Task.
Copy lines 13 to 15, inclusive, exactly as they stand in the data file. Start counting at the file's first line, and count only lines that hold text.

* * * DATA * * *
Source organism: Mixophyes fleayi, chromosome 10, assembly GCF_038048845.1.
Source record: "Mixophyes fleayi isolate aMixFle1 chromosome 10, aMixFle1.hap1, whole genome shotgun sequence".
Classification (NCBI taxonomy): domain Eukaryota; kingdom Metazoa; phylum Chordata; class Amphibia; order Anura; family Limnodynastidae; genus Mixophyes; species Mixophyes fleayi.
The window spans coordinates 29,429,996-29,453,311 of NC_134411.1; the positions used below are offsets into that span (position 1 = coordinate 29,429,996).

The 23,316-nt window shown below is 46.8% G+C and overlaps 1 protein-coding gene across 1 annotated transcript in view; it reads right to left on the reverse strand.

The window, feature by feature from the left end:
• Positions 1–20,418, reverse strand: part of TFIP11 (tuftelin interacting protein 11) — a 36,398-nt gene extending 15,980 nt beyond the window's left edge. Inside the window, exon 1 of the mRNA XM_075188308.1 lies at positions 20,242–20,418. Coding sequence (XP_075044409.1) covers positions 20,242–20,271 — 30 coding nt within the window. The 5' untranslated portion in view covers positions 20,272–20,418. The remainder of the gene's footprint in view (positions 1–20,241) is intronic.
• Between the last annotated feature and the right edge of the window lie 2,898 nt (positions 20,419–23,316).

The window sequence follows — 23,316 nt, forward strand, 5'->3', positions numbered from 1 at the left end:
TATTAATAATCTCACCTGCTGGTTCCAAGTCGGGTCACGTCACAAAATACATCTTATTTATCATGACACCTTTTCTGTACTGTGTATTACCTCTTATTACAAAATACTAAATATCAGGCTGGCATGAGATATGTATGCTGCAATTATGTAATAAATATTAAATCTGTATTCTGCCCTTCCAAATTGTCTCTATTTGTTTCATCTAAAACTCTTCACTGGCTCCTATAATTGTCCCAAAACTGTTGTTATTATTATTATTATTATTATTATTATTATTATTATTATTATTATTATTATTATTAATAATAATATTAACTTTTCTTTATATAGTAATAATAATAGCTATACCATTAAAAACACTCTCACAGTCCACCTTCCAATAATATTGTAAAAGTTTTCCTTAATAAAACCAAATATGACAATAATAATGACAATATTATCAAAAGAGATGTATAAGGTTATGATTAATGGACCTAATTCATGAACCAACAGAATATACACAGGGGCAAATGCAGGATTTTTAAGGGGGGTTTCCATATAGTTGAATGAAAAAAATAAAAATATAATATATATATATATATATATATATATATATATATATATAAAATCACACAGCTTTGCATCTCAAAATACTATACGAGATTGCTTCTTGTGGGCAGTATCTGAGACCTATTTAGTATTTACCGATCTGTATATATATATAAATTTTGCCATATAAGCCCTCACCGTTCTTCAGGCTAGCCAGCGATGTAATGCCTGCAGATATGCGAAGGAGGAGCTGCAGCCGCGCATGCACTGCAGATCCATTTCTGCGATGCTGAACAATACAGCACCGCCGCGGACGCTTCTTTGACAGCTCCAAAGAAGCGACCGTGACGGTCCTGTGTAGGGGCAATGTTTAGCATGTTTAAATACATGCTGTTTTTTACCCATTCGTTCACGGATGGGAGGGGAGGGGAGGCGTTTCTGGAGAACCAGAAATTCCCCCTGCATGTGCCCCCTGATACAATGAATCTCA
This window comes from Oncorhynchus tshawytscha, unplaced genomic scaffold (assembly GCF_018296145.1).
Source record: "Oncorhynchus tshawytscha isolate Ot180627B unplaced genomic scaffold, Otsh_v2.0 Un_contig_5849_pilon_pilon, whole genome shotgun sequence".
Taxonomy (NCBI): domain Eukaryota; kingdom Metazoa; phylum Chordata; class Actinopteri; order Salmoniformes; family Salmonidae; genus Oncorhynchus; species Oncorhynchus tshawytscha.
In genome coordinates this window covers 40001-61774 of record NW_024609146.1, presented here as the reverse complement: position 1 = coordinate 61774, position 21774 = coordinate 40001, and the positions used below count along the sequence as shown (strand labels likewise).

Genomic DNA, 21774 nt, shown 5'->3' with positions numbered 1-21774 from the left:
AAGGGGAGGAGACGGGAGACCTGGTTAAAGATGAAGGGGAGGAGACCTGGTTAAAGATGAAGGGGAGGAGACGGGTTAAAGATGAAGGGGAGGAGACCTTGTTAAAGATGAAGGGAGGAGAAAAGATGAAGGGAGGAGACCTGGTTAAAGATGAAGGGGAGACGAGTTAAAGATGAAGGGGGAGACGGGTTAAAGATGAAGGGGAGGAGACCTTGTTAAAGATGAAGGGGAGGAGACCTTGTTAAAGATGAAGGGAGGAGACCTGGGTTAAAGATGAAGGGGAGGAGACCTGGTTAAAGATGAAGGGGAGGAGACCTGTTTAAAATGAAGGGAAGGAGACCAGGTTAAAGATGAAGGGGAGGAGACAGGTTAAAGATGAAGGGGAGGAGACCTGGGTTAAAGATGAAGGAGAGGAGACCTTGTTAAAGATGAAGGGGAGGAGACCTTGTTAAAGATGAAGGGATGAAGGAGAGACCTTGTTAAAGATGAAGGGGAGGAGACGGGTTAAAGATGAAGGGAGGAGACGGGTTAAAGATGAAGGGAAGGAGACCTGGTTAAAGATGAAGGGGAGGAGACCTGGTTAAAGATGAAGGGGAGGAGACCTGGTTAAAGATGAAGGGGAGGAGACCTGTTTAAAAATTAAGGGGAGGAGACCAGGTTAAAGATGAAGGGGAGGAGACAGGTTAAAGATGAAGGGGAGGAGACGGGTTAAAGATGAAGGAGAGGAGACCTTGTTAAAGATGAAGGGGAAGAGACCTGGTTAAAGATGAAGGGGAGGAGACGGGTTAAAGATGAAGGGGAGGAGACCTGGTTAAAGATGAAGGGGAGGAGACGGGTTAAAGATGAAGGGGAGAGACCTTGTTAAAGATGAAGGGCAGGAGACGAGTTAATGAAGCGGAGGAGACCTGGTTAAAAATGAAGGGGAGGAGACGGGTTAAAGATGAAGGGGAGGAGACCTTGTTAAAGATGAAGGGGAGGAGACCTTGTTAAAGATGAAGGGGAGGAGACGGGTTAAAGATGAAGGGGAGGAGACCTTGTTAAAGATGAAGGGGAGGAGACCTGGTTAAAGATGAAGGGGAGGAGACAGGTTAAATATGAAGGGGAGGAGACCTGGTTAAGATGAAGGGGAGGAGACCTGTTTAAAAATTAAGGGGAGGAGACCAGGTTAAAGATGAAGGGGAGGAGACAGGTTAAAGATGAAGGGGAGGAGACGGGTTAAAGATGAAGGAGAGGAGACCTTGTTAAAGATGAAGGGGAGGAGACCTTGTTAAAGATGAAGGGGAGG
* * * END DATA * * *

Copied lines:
Taxonomy (NCBI): domain Eukaryota; kingdom Metazoa; phylum Chordata; class Actinopteri; order Salmoniformes; family Salmonidae; genus Oncorhynchus; species Oncorhynchus tshawytscha.
In genome coordinates this window covers 40001-61774 of record NW_024609146.1, presented here as the reverse complement: position 1 = coordinate 61774, position 21774 = coordinate 40001, and the positions used below count along the sequence as shown (strand labels likewise).

Genomic DNA, 21774 nt, shown 5'->3' with positions numbered 1-21774 from the left: